KELOWNA, B.C. – It didn’t take long. As soon as Meagan Duhamel and Eric Radford took their final pose, the crowd stood up, cheering, weaving Canadian flags.
Duhamel and Radford won the short program at the Skate Canada International with a season’s best of 72.70 points, about 7 ½ points more than Chinese skaters Sui Wenjing and Han (Mr. Personality) Cong.
(A note to put things in perspective: some elements this year – the lift and the death spiral – are worth less than they were last year. Duhamel and Radford’s previous best score from last year was in the 76-point range so their effort here puts them in the range of that previous lofty score at the end of last season.)
The Canadians skated to “Un peu plus haut” and the wave of feeling that they created in the rink was the real triumph. Their goal, they said, was to feel happy with the way the skated, and hang the score. Mission accomplished.
In third place is the young Russian team of Evgenia Tarasova and Vladimir Morozov with 64.14 points and a triple twist that defied gravity.
Radford admitted he’d never felt so calm going into a competition. Last year, their first event of the year was Skate Canada. It was indescribably tense. “Last year it felt like a big deal,” he said. “We knew we had to be good. We knew we had to make a splash with our first competition. But this time, it felt more like we want to give a good performance, like with Stars on Ice. When we concentrate on that, our focus is more on ourselves and not what it all means.”
Still, they didn’t take for granted their competition. The Chinese team had finished ahead of them last year. “They are there to give us our push to make sure we give our best,” Duhamel said “At the same time, we had our focus primarily on ourselves.”
On landing the triple Lutz jump, Duhamel almost struck the wall, but it didn’t faze her. Without Patrick Chan and Tessa Virtue and Scott Moir around to take most of the focus at the Skate Canada events, Duhamel and Radford have now stepped forward in prominence. They are taking full responsibility for that position.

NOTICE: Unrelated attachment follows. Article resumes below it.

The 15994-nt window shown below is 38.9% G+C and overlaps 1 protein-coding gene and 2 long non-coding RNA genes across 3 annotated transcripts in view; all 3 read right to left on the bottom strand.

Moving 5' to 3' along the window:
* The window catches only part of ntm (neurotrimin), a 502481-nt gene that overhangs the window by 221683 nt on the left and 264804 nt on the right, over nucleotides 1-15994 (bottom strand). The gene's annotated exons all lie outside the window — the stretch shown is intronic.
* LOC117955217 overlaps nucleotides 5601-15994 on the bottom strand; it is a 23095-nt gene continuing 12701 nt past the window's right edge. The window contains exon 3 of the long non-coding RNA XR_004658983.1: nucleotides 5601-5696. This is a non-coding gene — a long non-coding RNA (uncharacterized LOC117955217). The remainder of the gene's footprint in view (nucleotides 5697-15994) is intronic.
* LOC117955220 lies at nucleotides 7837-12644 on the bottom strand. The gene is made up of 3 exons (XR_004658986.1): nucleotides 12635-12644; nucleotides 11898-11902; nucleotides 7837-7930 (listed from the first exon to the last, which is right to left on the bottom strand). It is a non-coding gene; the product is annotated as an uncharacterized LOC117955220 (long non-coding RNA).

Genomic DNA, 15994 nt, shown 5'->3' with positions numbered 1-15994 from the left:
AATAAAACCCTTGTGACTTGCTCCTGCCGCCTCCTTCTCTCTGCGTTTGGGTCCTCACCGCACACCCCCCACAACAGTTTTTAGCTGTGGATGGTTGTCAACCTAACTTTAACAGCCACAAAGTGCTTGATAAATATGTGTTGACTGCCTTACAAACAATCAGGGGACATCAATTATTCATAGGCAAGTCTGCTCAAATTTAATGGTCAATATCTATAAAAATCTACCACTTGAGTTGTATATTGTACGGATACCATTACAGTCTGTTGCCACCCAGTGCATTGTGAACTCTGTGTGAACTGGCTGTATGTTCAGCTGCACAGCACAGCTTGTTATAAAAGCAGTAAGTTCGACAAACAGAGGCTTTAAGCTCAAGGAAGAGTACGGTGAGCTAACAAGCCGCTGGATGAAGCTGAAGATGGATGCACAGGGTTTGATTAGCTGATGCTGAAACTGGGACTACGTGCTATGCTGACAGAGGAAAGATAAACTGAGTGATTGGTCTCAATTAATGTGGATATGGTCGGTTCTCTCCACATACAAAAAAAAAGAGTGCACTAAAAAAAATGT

“For the last four years, we were always the ones with the outside chance of having a bronze medal somewhere,” Radford said. “And now I think we’ve done a good job of stepping into that limelight, especially with that quad. It’s exciting for us to have a little bit more focus on us and especially on pairs in Canada. “
Speaking of other pairs, there were two other Canadian teams, trying to show off new partnerships with varying success. Kirsten Moore-Towers and Michael Marinaro were making their first appearance in a competition and finished sixth of eight, failing to receive any points for a death spiral. Marinaro said he bobbled when he put his toe pick for the rotation. It was a pity, because they say, it’s their strongest element.
They’ve been together about five months. Moore-Towers’ face fell when she saw their mark: 53.79.
Their training mates, Brittany Jones and Josh Reagan are in seventh place with 49.80 points and say they were pleased with what they did.
In the men’s event, Javier Fernandez of Spain is leading with 86.18 after he doubled a triple Axel, but his Black Betty routine was a crowd pleaser and well received. Takahito Mura of Japan intended to do a quad-triple, but didn’t land the quad strongly enough to tack it onto the end. He had the presence of mind to put the triple toe loop on the end of a triple Lutz and finished with 82.57 points in second.
In third place is Konstantin Menshov, the oldest competitor at age 31. He landed two quads, but doubled his triple Axel for 81.70 points.
Andrei Rogozine heard only last Monday that he had the assignment for Skate Canada. It pumped him up. He took out a quad attempt, juggled his elements around, landed them all and finished ninth with 70.95 points. Canadian bronze medalist Liam Firus fell on a triple Axel and is 10th of 11 with 64.94 points.